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README.md

Sold

A minimal static blog generator.

Getting Started

Run this to install Sold

$ npm install sold -g

Usage

  1. Create instance of Sold in soldfile.js
const Sold = require("sold");

Sold({
  root: __dirname, // root folder (default is current working directory)
  template: "template", // template folder relative to root (default is "template")
  source: "src", // source folder relative to root (default is "src"),
  destination: "build", // destination folder relative to root (default is "build")
  engine: "handlebars", // template engine (default is "handlebars")
  engineOptions: {} // template engine options (default is {})
});
  1. Create or download a template and put it in the template directory.

  2. Create a folder called src (or whatever you named the source).

  3. Inside, create another folder called posts, this is the directory your posts will be in.

  4. To make a new post, make a markdown file, for example post.md. Put some metadata at the top to let Sold know of the title and description of the post, then put your content. For example:

---
title: First Post
description: My very first post
---

Hey! This blog post was made with [Sold](https://github.com/kbrsh/sold).
  1. Run
$ sold
  1. Check out the generated files in the build/ directory.

Templates

A template should be in the file declared in the template option of an instance. Sold will, by default, search in the template directory.

index.html

This file should contain the home page. It will be provided all section names as values holding arrays of the posts in that section.

post.html

This file should contain the template used for each post. All contents of the metadata provided at the top of each post's markdown content is provided in a template here, and the HTML for the post is provided in content. The HTML code should be unescaped.

The subdirectory it was in will be provided in section, the file name will be provided in file, and a map of sections to post arrays will be provided in posts. If an order option is defined in the metadata, then the posts will be given in ascending order using the value. If there is a date option and no order, the posts will be ordered in descending order using the date (most recent first).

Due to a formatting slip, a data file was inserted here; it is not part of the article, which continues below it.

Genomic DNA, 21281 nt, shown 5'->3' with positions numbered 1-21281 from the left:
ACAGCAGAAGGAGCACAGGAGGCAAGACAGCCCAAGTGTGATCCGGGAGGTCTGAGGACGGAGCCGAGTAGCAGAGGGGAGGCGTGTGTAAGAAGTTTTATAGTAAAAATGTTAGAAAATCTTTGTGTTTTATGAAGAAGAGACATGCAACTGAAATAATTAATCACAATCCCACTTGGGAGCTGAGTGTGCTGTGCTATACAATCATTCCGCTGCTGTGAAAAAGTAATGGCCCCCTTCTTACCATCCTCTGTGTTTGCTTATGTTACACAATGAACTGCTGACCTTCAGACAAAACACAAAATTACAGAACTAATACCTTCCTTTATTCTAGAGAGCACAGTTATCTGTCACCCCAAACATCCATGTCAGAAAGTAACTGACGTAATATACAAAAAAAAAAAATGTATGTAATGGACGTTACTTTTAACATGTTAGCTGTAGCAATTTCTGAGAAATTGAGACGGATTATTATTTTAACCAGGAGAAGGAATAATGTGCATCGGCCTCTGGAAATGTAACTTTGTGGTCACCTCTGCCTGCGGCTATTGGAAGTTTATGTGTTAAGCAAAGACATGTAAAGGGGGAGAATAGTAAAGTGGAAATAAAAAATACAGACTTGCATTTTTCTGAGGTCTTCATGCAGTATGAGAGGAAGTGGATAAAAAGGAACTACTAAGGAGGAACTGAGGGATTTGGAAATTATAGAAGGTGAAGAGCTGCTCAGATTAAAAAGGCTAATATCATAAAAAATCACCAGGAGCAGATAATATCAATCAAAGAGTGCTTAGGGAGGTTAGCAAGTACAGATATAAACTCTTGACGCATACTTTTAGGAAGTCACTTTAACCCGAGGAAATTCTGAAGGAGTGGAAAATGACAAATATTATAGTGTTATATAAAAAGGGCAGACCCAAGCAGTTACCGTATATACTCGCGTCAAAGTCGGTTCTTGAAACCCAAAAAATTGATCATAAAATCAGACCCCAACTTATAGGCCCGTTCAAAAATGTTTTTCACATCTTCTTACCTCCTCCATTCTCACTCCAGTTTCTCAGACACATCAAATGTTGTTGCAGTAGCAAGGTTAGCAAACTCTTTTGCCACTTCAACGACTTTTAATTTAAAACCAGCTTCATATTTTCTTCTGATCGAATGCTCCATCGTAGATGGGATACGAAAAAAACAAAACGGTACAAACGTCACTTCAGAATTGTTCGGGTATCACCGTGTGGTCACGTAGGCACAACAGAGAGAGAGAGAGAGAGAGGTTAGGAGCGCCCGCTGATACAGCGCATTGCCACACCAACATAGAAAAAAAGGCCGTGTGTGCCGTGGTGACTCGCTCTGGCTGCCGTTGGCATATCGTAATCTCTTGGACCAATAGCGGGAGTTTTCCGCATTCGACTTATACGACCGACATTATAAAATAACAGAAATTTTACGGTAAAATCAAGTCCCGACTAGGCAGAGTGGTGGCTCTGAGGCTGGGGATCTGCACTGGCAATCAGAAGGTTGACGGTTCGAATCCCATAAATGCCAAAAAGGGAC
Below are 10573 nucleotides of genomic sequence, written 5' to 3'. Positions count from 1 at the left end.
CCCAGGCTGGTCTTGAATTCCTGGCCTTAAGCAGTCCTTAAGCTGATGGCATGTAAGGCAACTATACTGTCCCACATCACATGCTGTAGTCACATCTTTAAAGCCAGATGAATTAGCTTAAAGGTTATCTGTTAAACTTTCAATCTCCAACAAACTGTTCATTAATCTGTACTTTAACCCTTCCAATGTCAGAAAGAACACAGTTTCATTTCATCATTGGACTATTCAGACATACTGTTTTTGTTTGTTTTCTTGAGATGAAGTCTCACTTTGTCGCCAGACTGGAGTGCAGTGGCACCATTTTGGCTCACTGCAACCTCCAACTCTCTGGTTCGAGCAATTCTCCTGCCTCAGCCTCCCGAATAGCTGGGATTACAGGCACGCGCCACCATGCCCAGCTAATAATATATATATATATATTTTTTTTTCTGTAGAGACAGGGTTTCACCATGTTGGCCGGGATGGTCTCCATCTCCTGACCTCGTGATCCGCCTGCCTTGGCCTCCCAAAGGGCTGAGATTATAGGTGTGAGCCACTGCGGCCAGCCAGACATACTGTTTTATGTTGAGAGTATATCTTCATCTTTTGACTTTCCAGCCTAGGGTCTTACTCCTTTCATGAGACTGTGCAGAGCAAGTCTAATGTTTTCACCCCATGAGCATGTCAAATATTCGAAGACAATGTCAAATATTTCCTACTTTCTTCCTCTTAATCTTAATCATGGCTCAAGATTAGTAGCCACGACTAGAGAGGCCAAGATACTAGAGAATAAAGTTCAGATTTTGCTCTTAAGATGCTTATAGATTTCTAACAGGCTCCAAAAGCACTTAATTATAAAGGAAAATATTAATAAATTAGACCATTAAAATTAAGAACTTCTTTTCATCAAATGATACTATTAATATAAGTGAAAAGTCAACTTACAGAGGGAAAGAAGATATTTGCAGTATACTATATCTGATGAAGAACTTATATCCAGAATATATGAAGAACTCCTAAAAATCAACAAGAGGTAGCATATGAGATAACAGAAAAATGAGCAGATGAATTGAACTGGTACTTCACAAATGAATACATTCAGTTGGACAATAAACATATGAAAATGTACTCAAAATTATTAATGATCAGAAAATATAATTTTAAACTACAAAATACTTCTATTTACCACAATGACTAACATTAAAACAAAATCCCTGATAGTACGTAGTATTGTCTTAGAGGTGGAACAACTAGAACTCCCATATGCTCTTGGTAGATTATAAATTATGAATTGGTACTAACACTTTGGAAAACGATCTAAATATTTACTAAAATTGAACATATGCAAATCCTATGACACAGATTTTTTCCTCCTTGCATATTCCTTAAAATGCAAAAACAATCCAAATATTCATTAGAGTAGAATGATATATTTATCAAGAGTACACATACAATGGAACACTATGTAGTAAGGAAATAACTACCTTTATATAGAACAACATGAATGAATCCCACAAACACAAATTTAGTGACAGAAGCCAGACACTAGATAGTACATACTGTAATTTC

<h1>{{title}}</h1>

<p>{{section}}</p>
<p>{{file}}</p>

{{#posts.posts}}
	{{title}}
{{/posts.posts}}

{{{content}}}

Template Engine

Setting up a template engine can be done with the engine option, to setup an engine. Currently the supported engines are:

  • Handlebars (default)
  • EJS
  • Pug

The engine option can also be a function that calls a callback with a result when given a template, data, and options.

function engine(template, data, options, done) {
  configure(options);
  done(compile(template, data));
}

JSON Feed

If you want to generate a JSON Feed for your blog-like site, add this to your Soldfile:

Sold({
	// other options...
	feed: {
		JSON: {
			title: "My Awesome Blog", // the title shown in the feed
			home_page_url: "https://my.awesome.blog" // the HTTP(S) URL to where the site will reside
		}
	}
});

A post can look like this:

---
title: First Post
date: 2019-08-01 12:00 PST
description: My very first post
author:
   name: John Doe
   url: https://example.com
tags:
   - first
   - sold
---

Hey! This blog post was made with [Sold](https://github.com/kbrsh/sold).

Posts that have draft: true won't appear in the feed, and the feed will only contain only so many recent posts so that it doesn't exceed 256 KiB. Optional fields supported by the post include summary, image, author, date, and tags.

Note that the date metadata entry must be valid input to Date.parse. Posts are ordered by the order property if it is present, or else they are sorted by date. If neither are present, then they are not sorted at all.

The feed will be generated at /feed.json; you can add that to your index template, preferrably in the header like this:

<link rel="alternate" type="application/json" title="JSON Feed" href="/feed.json"/>

License

Licensed under the MIT License

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